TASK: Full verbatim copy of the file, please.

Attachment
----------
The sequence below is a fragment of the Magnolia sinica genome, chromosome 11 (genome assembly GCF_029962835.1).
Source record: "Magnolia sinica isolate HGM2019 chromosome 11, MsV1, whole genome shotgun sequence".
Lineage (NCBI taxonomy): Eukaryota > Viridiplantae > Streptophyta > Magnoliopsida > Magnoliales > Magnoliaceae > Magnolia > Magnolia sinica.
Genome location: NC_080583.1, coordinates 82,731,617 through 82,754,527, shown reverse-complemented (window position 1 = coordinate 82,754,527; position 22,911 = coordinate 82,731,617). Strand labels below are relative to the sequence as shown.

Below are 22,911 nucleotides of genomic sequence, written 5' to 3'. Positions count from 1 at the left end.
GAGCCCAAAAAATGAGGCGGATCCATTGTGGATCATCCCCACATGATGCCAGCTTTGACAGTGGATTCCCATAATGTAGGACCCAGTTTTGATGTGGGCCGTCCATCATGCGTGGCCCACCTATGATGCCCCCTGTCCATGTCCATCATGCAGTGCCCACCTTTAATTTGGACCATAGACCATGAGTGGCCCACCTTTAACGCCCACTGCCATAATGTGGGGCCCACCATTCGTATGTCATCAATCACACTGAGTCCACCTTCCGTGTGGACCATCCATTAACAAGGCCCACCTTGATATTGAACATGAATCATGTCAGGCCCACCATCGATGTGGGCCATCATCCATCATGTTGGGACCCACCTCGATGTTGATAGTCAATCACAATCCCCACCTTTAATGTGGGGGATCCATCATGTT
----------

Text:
The sequence below is a fragment of the Magnolia sinica genome, chromosome 11 (genome assembly GCF_029962835.1).
Source record: "Magnolia sinica isolate HGM2019 chromosome 11, MsV1, whole genome shotgun sequence".
Lineage (NCBI taxonomy): Eukaryota > Viridiplantae > Streptophyta > Magnoliopsida > Magnoliales > Magnoliaceae > Magnolia > Magnolia sinica.
Genome location: NC_080583.1, coordinates 82,731,617 through 82,754,527, shown reverse-complemented (window position 1 = coordinate 82,754,527; position 22,911 = coordinate 82,731,617). Strand labels below are relative to the sequence as shown.

Below are 22,911 nucleotides of genomic sequence, written 5' to 3'. Positions count from 1 at the left end.
GAGCCCAAAAAATGAGGCGGATCCATTGTGGATCATCCCCACATGATGCCAGCTTTGACAGTGGATTCCCATAATGTAGGACCCAGTTTTGATGTGGGCCGTCCATCATGCGTGGCCCACCTATGATGCCCCCTGTCCATGTCCATCATGCAGTGCCCACCTTTAATTTGGACCATAGACCATGAGTGGCCCACCTTTAACGCCCACTGCCATAATGTGGGGCCCACCATTCGTATGTCATCAATCACACTGAGTCCACCTTCCGTGTGGACCATCCATTAACAAGGCCCACCTTGATATTGAACATGAATCATGTCAGGCCCACCATCGATGTGGGCCATCATCCATCATGTTGGGACCCACCTCGATGTTGATAGTCAATCACAATCCCCACCTTTAATGTGGGGGATCCATCATGTT